"This is a great day for APL, Maryland and America."
WASHINGTON, D.C. – Senator Barbara A. Mikulski (D-Md.) applauded today's NASA launch to Pluto, designed and built by the Applied Physics Laboratory (APL) in Laurel, Md. Senator Mikulski, a senior member of the Senate Appropriations Committee, fought to save the mission and provided the federal funding needed when NASA cancelled the project due to budget concerns in 2000.
"When NASA tried to kill this program, I said no. I restored the funding for this mission because it was important for science, exploration and discovery – the very things that make our space program the best in the world," said Senator Mikulski. "Discovery and innovation should be the hallmarks of our space program – not budget cuts and cancelled missions."
Pluto is the last planet in our solar system to be explored and was ranked by the National Academy of Sciences as its top priority for planetary exploration in 2000. This mission could offer a number of clues as to how the universe was formed. The information and data gathered could rewrite textbooks, much the same way the Hubble Telescope has.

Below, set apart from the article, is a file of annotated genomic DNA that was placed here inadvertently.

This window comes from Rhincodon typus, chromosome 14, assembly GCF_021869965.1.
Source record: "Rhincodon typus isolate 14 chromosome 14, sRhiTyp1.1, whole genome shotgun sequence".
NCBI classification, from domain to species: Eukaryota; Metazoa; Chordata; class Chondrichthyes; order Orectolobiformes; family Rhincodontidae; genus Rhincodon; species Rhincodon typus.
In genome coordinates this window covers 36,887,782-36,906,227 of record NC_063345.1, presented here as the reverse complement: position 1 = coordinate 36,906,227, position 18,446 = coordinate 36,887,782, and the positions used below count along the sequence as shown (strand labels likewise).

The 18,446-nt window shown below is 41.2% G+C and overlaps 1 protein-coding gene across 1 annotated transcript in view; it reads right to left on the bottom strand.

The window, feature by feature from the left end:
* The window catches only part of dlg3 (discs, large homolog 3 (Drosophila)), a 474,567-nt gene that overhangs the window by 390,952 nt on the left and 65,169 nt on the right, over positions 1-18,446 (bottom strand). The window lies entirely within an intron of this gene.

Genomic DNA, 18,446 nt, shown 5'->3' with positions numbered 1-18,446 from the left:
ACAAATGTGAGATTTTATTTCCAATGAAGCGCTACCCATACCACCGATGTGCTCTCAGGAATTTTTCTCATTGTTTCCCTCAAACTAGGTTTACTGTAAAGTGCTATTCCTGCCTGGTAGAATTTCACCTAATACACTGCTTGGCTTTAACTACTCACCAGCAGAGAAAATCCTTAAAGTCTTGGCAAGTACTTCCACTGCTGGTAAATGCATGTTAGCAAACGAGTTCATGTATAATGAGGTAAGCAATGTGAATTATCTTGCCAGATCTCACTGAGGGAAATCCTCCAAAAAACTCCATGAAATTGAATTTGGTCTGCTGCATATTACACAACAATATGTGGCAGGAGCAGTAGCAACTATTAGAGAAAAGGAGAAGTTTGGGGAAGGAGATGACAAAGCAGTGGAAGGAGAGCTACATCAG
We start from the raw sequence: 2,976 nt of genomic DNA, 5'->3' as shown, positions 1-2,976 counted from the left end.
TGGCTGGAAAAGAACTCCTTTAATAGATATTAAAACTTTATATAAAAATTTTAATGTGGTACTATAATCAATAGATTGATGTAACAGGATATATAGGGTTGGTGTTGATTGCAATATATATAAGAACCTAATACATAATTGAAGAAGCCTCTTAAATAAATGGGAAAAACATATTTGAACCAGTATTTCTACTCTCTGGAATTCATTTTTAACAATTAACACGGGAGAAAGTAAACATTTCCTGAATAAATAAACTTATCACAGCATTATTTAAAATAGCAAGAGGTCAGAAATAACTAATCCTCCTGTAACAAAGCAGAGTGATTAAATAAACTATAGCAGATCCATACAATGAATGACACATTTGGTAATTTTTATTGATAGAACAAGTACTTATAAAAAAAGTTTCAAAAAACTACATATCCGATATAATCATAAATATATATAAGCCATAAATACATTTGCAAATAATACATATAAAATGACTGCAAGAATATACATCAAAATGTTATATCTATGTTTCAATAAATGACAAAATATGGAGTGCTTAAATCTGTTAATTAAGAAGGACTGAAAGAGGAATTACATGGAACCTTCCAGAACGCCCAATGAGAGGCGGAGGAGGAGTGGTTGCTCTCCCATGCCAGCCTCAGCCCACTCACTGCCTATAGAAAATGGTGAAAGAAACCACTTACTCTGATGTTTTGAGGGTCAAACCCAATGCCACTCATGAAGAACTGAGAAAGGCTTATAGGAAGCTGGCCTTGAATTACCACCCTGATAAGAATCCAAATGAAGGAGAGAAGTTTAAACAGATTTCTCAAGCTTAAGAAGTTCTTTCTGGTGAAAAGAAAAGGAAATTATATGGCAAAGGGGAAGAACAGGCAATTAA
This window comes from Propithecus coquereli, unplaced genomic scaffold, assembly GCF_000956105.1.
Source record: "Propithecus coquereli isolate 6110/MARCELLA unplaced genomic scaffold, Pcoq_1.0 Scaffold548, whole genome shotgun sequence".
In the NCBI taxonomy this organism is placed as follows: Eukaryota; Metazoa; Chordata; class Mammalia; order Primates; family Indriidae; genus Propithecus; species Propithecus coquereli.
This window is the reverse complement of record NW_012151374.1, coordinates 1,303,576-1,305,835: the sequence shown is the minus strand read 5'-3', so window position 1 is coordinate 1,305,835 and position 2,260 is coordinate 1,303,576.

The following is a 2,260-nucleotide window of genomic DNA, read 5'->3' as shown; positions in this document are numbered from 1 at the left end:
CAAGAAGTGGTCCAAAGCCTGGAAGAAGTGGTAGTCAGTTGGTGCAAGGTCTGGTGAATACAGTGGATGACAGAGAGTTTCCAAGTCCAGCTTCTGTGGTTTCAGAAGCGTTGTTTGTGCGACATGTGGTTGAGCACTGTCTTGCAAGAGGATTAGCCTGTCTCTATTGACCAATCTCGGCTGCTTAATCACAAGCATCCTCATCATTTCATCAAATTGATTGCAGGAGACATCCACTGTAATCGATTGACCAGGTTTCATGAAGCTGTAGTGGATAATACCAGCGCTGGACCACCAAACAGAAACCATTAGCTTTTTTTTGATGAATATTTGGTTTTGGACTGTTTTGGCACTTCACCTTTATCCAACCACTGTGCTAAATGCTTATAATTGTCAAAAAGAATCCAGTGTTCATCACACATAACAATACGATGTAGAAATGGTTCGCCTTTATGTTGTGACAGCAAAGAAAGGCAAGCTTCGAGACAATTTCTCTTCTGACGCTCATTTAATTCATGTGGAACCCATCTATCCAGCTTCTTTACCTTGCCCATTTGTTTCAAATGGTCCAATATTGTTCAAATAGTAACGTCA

"Maryland is the epicenter of NASA's science programs. I fought for Hubble, I fought for Pluto and I will keep fighting for science, innovation and discovery. I will not let NASA back down from its commitment to science – it's too important to Maryland, to America and to the world."
When launched, it will take the mission nine years to reach Pluto traveling at 36,000 miles per hour, making it the fastest spacecraft ever built. The spacecraft will fly by Pluto, its moon (Caron) and two smaller moons, which were discovered by the Hubble Telescope last year. It will not land on Pluto, but will take photographs and sensor readings of the atmosphere and surface of the planet. The total cost of the program is approximately $700 million over 10 years, including the rocket and operational costs.
Senator Mikulski is the senior Democrat on the Appropriations Subcommittee on Commerce, Justice and Science, which funds NASA.